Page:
Brad Bailey stalked restroom entrances for days at the Republican National Convention before he finally met Ann Coulter. A blond, seafood restaurateur from Houston who looks like he should be ensconced in a cubicle somewhere selling life insurance, Bailey immediately started in on her. Over the next few minutes, amid a flutter of immigration literature and brochures, Bailey said the word “solution” a lot. His big pitch: Immigration policy is broken. Let’s do it how we do it down in Texas.

“As a border state, we understand the problems,” Bailey recalls telling Coulter. “Just like Arizona. But we believe in providing solutions, not complaining.” Coulter, who’s vociferously defended Arizona’s border laws including SB 1070, then did something surprising. She agreed with him. And so, it turned out, did most other delegates at RNC convention, who by a two-third votes later enshrined Baily’s “Texas solution” into the party’s platform.

First adopted by Lone Star state Republicans at their state convention last June, Baily’s plan calls for a guest-worker program. Of course, to be eligible for the program, immigrants must self-fund any participation fees, pass a full criminal background check, secure their own private health insurance, waive any public assistance, exhibit proficiency in English, complete a rather ambiguous-sounding “American civics class,” before, finally, agreeing to be biometrically tracked. “I agree the qualifiers are too strident,” Bailey sighed.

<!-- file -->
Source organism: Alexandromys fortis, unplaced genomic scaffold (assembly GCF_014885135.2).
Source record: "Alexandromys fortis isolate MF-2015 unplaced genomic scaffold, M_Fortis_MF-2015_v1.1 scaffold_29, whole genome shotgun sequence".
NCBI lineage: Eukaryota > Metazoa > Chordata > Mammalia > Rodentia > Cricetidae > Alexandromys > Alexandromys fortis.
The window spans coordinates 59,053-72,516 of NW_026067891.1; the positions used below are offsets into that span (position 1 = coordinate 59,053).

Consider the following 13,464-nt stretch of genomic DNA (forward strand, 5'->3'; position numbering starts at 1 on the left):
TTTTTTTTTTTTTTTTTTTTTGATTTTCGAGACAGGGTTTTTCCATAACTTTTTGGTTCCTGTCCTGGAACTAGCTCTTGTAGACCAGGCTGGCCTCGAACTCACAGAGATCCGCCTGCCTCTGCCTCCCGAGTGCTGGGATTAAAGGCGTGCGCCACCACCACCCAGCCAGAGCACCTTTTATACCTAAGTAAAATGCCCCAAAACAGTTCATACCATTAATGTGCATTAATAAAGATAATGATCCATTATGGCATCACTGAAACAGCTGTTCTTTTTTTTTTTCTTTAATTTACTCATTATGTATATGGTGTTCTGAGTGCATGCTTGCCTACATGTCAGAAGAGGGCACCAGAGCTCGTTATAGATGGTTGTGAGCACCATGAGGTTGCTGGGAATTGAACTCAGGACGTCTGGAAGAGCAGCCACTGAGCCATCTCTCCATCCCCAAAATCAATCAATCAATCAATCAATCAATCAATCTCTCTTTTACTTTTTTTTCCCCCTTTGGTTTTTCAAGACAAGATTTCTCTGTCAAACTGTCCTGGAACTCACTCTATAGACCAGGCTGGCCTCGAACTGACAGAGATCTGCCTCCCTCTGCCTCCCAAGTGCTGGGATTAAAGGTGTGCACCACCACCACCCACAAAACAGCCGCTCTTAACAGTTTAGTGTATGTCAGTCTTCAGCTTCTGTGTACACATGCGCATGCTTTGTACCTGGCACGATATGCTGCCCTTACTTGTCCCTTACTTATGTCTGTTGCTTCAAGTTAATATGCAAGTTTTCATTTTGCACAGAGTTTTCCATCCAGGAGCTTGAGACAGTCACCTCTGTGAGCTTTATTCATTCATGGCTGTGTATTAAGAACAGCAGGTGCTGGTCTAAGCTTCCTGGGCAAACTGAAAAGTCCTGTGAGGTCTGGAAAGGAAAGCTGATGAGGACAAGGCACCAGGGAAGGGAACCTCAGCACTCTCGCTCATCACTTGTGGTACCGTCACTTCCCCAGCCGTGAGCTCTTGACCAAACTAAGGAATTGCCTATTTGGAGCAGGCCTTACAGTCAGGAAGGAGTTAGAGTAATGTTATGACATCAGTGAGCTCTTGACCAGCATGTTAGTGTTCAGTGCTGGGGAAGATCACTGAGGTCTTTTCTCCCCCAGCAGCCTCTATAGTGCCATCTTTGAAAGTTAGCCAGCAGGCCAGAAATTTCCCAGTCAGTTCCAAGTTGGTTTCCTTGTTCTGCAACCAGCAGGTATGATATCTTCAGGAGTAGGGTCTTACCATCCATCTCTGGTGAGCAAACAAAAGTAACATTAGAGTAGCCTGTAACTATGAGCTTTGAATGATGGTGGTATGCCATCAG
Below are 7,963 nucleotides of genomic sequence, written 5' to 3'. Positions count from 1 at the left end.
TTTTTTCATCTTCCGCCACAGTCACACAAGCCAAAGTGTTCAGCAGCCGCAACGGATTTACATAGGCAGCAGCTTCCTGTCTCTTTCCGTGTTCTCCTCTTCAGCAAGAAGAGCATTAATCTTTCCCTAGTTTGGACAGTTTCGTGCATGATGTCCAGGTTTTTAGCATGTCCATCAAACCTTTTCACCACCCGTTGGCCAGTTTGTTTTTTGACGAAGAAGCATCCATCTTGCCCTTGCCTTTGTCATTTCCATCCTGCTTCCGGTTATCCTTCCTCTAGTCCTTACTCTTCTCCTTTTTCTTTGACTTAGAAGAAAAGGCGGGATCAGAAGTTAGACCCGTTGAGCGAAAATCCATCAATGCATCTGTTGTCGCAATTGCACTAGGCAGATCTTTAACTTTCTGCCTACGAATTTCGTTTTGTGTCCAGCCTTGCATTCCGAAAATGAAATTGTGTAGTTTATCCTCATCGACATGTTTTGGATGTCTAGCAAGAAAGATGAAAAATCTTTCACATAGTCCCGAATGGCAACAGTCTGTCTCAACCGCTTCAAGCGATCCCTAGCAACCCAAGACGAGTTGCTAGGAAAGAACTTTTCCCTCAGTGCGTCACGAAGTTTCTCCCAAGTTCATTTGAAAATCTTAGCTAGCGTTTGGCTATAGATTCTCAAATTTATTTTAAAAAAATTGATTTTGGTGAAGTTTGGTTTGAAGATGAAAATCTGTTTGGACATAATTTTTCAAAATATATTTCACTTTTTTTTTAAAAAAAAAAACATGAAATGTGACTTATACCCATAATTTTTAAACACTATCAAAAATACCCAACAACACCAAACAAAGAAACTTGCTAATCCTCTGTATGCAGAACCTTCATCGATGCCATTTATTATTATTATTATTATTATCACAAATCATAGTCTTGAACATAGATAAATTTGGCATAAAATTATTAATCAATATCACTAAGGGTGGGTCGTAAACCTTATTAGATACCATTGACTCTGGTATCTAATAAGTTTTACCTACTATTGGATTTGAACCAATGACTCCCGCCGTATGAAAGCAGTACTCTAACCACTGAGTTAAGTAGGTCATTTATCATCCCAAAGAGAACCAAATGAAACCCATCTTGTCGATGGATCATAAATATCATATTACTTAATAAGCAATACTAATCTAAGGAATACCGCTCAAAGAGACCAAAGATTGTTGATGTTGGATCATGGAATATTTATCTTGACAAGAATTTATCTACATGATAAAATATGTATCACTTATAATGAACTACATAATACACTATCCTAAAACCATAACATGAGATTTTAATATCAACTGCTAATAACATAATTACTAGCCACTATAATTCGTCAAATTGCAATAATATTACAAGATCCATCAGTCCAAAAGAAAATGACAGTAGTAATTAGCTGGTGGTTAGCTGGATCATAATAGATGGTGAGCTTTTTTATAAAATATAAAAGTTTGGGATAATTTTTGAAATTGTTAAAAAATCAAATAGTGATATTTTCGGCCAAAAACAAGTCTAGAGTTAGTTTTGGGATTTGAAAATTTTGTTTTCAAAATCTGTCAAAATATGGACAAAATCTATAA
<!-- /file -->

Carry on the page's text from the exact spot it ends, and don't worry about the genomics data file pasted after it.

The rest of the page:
But for a party whose standard bearer has called for “self deportation,” this is a considerable departure. Consider as well the distance the party platform has traveled on immigration since its 2010 version. “One nation, one flag, one language, one loyalty,” the immigration passage began, before establishing that dual-citizenship doesn’t jive with the American aesthetic. “There can be no divided allegiance. Anyone who says he is an American, but something else also, isn’t an American at all.” In the new party platform there is no mention either of “illegal aliens,” a group previously juxtaposed with “potential terrorists” and “organized crime.”

Yet getting even this far was not easy for today’s GOP. As Baily and like-minded Texan Republicans took off for the National Convention in Tampa Bay, sinking $20,000 into the trip, others back home doubted that offering such a guest worker program could overcome the effects of such other G.O.P policy prescriptions of the season, such as voter ID laws, and demanding the cessation of “sanctuary cities” that don’t enforce federal immigration laws. “If I’m a Hispanic, I would say, ‘We haven’t gotten ours,’” said Steve Murdoch a renowned demographer at Rice University. “‘Republicans aren’t on my side.’”

There were also Republicans who bravely argued that immigration policy really didn’t matter that much to Latino voters. Many in Texas perceive a causal relationship between George W. Bush’s strong performance among Hispanics in 2004 and his calls for comprehensive immigration reform. But McCain marched with immigration policies similar to Bush’s, and got walloped among Latinos, possibly because he did so badly overall.